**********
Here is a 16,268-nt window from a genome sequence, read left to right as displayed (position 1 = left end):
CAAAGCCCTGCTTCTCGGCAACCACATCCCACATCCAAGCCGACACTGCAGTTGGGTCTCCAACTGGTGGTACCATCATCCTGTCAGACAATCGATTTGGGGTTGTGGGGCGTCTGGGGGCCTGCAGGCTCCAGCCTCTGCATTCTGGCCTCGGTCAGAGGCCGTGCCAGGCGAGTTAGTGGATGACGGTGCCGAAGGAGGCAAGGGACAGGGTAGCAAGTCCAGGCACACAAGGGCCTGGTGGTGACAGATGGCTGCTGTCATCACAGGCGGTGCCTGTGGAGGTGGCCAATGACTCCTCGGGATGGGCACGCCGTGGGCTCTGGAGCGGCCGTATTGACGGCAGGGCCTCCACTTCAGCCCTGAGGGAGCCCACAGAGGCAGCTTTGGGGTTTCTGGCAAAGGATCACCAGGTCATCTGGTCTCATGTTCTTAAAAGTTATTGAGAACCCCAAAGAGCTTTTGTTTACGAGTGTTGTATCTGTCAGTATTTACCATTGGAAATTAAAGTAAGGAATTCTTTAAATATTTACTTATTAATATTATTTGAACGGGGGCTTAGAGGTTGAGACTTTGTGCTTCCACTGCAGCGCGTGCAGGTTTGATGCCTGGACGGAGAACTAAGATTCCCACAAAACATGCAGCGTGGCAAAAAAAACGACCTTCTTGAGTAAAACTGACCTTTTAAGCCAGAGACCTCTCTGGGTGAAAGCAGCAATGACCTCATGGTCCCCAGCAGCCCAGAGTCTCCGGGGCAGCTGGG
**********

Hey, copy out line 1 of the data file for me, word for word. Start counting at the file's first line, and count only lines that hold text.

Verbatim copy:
Here is a 16,268-nt window from a genome sequence, read left to right as displayed (position 1 = left end):